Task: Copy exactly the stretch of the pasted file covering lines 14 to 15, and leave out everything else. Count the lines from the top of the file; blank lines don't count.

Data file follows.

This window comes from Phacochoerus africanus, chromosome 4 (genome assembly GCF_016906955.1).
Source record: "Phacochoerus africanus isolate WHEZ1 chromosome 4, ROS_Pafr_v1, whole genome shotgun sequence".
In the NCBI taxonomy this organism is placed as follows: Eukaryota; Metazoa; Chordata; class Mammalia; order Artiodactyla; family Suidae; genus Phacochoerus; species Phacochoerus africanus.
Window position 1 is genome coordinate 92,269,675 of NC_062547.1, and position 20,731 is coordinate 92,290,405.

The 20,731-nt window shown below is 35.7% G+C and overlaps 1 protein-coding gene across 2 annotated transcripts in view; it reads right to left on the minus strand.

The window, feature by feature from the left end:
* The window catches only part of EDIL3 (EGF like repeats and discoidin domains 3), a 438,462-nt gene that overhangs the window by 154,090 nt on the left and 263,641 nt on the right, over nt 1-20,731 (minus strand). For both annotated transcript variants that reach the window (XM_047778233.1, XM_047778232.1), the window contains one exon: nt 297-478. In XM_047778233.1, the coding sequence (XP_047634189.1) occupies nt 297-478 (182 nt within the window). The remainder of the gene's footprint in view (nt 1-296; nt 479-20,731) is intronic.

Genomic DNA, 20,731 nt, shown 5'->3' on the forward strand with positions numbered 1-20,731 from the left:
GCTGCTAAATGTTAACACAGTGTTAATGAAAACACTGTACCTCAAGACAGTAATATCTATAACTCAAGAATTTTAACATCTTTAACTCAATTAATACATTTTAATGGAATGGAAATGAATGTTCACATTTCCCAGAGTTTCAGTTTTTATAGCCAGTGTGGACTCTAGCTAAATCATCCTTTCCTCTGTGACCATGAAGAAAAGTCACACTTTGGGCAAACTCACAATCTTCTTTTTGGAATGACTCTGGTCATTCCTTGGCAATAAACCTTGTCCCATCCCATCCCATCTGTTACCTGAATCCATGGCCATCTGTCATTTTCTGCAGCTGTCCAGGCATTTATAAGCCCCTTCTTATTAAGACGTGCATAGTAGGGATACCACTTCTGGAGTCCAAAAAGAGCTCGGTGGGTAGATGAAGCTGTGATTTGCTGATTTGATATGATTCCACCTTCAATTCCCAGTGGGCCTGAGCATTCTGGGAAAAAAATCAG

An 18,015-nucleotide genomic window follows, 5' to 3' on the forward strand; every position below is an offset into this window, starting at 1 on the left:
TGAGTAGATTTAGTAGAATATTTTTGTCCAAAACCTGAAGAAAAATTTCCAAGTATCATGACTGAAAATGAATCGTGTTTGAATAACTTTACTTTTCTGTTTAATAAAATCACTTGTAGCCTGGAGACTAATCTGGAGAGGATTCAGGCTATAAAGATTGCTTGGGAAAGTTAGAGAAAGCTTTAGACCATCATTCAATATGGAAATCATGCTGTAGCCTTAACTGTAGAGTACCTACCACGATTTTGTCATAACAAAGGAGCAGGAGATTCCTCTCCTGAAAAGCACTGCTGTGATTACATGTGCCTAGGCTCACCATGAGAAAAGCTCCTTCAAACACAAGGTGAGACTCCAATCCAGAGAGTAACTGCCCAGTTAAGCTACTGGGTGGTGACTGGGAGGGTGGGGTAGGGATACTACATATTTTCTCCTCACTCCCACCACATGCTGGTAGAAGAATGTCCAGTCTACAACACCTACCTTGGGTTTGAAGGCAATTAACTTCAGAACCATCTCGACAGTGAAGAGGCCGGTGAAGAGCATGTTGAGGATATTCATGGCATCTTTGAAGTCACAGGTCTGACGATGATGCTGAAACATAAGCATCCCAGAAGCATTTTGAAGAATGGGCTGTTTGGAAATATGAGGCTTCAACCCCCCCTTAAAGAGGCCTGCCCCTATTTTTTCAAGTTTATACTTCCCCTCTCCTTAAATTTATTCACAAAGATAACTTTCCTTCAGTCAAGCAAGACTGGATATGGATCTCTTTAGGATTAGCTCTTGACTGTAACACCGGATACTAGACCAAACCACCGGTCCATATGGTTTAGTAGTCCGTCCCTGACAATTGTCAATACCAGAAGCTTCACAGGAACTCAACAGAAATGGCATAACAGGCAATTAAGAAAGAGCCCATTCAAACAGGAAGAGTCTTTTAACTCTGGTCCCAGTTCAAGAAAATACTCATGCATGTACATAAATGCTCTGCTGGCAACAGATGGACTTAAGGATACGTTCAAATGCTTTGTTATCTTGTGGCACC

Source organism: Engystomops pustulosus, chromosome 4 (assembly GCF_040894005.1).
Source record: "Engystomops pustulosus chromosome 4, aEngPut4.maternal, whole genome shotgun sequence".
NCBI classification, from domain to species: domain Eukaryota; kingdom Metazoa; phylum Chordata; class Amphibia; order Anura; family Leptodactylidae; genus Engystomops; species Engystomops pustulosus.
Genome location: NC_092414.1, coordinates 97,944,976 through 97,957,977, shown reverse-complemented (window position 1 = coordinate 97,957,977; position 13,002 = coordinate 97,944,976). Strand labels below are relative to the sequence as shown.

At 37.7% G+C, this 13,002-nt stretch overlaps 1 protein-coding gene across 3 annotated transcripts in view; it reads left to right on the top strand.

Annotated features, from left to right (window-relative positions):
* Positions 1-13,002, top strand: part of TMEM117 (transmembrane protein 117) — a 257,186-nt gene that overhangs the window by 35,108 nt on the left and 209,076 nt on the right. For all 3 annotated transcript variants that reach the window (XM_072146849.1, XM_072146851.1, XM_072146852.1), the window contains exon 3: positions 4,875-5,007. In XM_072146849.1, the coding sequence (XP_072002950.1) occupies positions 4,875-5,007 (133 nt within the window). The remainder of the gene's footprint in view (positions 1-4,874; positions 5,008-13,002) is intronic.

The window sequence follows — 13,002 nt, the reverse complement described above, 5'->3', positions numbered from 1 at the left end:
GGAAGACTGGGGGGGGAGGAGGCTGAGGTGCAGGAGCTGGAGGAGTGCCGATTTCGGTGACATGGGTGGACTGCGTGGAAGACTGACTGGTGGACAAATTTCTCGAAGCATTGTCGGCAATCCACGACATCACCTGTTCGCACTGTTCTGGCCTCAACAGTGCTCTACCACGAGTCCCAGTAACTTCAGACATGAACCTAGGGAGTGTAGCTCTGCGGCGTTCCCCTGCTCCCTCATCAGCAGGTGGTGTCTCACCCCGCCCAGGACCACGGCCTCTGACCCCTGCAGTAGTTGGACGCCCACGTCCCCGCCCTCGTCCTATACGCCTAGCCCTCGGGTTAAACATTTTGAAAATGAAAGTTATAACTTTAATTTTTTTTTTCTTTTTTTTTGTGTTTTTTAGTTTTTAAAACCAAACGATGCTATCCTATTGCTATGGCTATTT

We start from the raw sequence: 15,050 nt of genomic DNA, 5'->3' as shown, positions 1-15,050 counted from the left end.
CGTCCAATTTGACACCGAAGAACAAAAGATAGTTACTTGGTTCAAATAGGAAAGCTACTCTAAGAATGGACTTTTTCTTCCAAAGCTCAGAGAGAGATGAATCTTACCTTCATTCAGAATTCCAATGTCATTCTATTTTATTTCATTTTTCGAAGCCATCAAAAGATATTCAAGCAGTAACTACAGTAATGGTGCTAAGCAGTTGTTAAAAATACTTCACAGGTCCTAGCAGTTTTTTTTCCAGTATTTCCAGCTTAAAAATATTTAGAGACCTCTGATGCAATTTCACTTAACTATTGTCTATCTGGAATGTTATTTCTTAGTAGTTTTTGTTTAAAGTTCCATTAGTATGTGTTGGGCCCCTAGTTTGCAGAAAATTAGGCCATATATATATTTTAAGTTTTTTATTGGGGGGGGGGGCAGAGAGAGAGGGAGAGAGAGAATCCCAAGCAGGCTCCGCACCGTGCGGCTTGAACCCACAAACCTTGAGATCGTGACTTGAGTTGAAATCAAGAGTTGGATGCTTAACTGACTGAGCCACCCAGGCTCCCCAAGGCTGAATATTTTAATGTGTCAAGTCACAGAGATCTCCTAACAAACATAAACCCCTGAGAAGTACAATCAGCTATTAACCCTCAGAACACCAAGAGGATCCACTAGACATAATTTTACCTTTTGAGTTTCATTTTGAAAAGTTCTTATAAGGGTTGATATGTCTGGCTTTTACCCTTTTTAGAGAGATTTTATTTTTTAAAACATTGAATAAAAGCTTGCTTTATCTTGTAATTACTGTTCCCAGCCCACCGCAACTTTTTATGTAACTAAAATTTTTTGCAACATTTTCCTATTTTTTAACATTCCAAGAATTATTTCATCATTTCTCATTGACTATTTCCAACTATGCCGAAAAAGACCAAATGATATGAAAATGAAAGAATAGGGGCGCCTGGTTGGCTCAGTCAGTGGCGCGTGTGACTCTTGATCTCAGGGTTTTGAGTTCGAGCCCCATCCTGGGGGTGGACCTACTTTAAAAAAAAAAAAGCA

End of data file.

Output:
NCBI classification, from domain to species: domain Eukaryota; kingdom Metazoa; phylum Chordata; class Amphibia; order Anura; family Leptodactylidae; genus Engystomops; species Engystomops pustulosus.
Genome location: NC_092414.1, coordinates 97,944,976 through 97,957,977, shown reverse-complemented (window position 1 = coordinate 97,957,977; position 13,002 = coordinate 97,944,976). Strand labels below are relative to the sequence as shown.